“The most important thing to be implemented is the review mechanism in the entire process”
the feasibility and relevance for another state. Thirdly, accountability has to be done around all the projects. There is a need to show a substantial cost difference in terms of what a service would cost. A citizen may be happy to pay a slightly higher amount for a more efficient delivery of the service through ICT. However, that price difference cannot be significantly higher. Productivity gains have to be at the core of implementation while keeping customer delivery in mind. Ultimately it is the quality of service and the cost of implementation that are important. There is a need to divide the concept of e-Governance into lot of sub sectors—common functions, utility, use of infrastructure and productivity.
What is the role of education, healthcare and power in e-governance?
The most important connecting links for e-governance to succeed are education, healthcare and power. The government should focus on these three sectors for expansion. What is important to analyze is that how much synergy is there in all three sectors and what should be the public- private participation. In healthcare sector, bringing down the cost and accessibility is the most important consideration. Power and broadband connectivity are the most important aspects for delivering healthcare services. Not only that, what really is of concern to technology providers is to see the disjointed effort of government in the education industry as there is no single programme that drives ICT in education.Talking of connectivity made more sense at a time when there were no roads constructed. Therefore, for education and broadband, there needs to be one single policy, one single blueprint in the country.
The last year has witnessed several landmark projects for Cisco A key project has been the Restructured Accelerated Power Distribution Reforms Project (R–APDRP) by the Ministry of Power (MoP), Government of India, which has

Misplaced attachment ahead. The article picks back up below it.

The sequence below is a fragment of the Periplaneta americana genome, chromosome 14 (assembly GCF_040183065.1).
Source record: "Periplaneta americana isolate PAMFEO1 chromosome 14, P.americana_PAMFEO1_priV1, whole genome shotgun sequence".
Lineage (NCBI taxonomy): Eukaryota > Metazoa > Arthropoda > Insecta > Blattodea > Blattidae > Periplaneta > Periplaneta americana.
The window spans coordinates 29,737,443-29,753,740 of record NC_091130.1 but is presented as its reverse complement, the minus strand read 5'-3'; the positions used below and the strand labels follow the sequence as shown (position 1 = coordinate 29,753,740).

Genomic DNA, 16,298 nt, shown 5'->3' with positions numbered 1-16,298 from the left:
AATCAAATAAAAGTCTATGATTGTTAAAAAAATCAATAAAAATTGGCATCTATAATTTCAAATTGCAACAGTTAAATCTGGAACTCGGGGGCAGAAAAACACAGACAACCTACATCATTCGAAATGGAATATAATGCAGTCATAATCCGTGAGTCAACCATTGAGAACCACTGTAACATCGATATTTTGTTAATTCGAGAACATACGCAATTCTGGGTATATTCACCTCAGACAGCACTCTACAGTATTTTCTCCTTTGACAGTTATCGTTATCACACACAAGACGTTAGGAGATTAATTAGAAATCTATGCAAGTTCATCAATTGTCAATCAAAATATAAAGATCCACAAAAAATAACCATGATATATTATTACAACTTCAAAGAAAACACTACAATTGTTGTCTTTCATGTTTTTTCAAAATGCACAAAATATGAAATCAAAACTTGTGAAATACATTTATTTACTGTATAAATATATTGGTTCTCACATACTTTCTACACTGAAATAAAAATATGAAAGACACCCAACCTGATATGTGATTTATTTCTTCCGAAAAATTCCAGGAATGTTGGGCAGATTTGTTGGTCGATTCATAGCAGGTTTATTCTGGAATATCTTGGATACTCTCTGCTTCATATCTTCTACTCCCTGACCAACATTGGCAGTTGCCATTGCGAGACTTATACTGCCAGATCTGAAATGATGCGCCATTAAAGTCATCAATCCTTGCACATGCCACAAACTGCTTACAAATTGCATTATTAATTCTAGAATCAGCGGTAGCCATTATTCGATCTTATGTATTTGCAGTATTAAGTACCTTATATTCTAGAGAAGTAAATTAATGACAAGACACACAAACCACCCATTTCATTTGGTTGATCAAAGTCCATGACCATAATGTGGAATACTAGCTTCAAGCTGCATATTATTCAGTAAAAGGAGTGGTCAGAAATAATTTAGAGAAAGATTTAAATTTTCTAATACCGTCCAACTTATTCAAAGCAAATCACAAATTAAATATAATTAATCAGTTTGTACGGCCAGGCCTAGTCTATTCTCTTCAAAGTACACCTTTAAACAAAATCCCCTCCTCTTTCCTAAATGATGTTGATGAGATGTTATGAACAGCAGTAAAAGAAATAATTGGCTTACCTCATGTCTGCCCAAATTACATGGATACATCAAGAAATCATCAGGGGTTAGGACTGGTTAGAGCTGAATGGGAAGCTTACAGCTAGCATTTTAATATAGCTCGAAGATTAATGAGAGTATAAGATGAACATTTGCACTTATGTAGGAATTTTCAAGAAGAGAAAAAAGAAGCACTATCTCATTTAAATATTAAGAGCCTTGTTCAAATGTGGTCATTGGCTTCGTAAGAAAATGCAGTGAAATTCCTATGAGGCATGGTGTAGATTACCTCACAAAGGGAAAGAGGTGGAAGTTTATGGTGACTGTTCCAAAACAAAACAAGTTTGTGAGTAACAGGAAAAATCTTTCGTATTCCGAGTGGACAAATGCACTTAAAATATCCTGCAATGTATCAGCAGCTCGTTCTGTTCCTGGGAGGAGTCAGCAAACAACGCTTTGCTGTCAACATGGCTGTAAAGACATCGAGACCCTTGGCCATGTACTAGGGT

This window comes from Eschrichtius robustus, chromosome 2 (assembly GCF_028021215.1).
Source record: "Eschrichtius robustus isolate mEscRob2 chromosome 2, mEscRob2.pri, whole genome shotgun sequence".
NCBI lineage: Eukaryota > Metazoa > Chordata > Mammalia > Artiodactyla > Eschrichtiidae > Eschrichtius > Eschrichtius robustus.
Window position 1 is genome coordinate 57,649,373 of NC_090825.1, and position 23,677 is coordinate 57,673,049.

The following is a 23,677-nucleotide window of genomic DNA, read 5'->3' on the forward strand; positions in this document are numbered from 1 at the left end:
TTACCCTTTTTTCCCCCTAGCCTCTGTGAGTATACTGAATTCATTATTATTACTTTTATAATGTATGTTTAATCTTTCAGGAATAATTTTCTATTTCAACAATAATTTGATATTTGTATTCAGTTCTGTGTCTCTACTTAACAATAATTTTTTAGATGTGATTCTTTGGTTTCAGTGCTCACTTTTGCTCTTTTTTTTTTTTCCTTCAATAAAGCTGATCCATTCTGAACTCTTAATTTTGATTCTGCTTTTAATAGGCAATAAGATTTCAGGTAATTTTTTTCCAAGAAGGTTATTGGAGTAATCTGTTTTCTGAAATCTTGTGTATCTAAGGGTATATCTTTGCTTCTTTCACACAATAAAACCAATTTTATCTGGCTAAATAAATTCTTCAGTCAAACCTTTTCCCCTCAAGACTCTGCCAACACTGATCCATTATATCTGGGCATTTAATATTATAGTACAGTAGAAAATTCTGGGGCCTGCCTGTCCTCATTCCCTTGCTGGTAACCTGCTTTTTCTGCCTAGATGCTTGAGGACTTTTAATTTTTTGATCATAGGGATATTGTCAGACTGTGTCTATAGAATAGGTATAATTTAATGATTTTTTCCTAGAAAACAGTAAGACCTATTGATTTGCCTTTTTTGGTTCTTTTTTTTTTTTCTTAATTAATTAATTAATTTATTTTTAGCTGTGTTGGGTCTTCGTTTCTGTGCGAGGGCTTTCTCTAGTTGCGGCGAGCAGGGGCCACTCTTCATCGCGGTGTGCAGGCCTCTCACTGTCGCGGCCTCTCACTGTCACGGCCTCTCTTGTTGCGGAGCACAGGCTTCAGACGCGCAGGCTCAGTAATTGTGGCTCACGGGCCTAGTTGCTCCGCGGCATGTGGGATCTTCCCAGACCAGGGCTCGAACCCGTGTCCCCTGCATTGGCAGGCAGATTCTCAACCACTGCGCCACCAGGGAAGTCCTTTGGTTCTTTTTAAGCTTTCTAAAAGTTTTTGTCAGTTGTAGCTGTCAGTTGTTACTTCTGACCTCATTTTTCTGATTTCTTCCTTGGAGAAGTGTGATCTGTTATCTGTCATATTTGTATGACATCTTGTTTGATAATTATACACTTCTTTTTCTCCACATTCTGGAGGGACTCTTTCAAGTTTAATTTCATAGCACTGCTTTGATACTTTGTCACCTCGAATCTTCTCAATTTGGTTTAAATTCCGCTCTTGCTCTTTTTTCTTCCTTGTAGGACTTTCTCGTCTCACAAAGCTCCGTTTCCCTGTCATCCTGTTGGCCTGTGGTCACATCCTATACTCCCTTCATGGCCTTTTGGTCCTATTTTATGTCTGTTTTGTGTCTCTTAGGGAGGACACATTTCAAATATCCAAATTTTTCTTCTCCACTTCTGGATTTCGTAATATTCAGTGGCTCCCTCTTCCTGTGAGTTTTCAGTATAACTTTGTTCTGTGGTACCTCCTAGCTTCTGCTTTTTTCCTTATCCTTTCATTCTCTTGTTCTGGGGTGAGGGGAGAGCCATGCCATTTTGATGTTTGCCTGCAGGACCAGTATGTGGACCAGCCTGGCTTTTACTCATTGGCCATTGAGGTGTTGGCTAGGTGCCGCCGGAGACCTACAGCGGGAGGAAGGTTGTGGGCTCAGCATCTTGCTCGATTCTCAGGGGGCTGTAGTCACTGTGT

a mandate to reduce power transmission and distribution losses by strengthening and upgrading transmission and distribution networks. For instance, Railway reservation system, MCA 21, Stock exchange, Income tax and Customs are some of the success stories under central government. On the other hand, land records, property registration, driving license, vehicle registration certificate and VAT have been automated by many state governments.
What are the programmes under e-governance which are promising?
Unique Identification Number (UID) will revolutionise e-governance. It will improve the service delivery aspect. UIDAI has been given the onerous task of putting in place a mechanism to issue Indian residents with a unique number which can be used with ease and con- fidence to establish identity and can be verified and authenticated in an easy, cost-effective way to eliminate fraud and duplicate identities and thus enable common man to avail government services easily. This is also expected to give a big boost to e-government initiatives by enabling online application for various services. The absence of a reliable system for such purposes has been an impediment to improve targeting of developmental schemes. The Unique identi- fication number would be used for identification of individuals, enabling better delivery of various Government services and leading to better targeting of poverty alleviation and other social welfare scheme to beneficiaries. The UID s intended to be used in the first instance, as the basis for efficient delivery of various social and welfare services to persons below the poverty line (BPL). Cisco IBSG worked closely with UIDAI on its working paper titled “Creating a unique identity number for every resident of India” detailing the proposed approach, processes and architecture for implementing this programme.